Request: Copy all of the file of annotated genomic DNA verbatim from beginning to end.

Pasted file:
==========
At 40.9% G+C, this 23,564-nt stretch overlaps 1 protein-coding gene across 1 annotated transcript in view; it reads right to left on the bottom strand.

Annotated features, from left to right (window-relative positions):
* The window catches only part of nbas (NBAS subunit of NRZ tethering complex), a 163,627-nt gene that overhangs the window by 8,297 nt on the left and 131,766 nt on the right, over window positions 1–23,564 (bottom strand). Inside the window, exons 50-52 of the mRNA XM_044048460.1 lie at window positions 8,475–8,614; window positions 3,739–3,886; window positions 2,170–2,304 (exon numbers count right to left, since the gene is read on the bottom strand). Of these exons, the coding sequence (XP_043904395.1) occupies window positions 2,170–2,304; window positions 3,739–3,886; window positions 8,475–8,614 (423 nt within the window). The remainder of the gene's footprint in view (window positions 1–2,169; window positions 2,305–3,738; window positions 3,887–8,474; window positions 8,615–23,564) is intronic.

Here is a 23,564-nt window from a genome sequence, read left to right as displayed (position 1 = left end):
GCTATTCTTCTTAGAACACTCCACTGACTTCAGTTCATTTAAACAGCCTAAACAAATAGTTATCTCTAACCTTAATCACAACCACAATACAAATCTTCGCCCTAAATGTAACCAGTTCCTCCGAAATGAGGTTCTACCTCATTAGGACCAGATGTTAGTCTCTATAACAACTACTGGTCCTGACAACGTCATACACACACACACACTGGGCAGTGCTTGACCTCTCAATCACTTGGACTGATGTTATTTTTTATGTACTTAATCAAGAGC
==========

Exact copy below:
At 40.9% G+C, this 23,564-nt stretch overlaps 1 protein-coding gene across 1 annotated transcript in view; it reads right to left on the bottom strand.

Annotated features, from left to right (window-relative positions):
* The window catches only part of nbas (NBAS subunit of NRZ tethering complex), a 163,627-nt gene that overhangs the window by 8,297 nt on the left and 131,766 nt on the right, over window positions 1–23,564 (bottom strand). Inside the window, exons 50-52 of the mRNA XM_044048460.1 lie at window positions 8,475–8,614; window positions 3,739–3,886; window positions 2,170–2,304 (exon numbers count right to left, since the gene is read on the bottom strand). Of these exons, the coding sequence (XP_043904395.1) occupies window positions 2,170–2,304; window positions 3,739–3,886; window positions 8,475–8,614 (423 nt within the window). The remainder of the gene's footprint in view (window positions 1–2,169; window positions 2,305–3,738; window positions 3,887–8,474; window positions 8,615–23,564) is intronic.

Here is a 23,564-nt window from a genome sequence, read left to right as displayed (position 1 = left end):
GCTATTCTTCTTAGAACACTCCACTGACTTCAGTTCATTTAAACAGCCTAAACAAATAGTTATCTCTAACCTTAATCACAACCACAATACAAATCTTCGCCCTAAATGTAACCAGTTCCTCCGAAATGAGGTTCTACCTCATTAGGACCAGATGTTAGTCTCTATAACAACTACTGGTCCTGACAACGTCATACACACACACACACTGGGCAGTGCTTGACCTCTCAATCACTTGGACTGATGTTATTTTTTATGTACTTAATCAAGAGC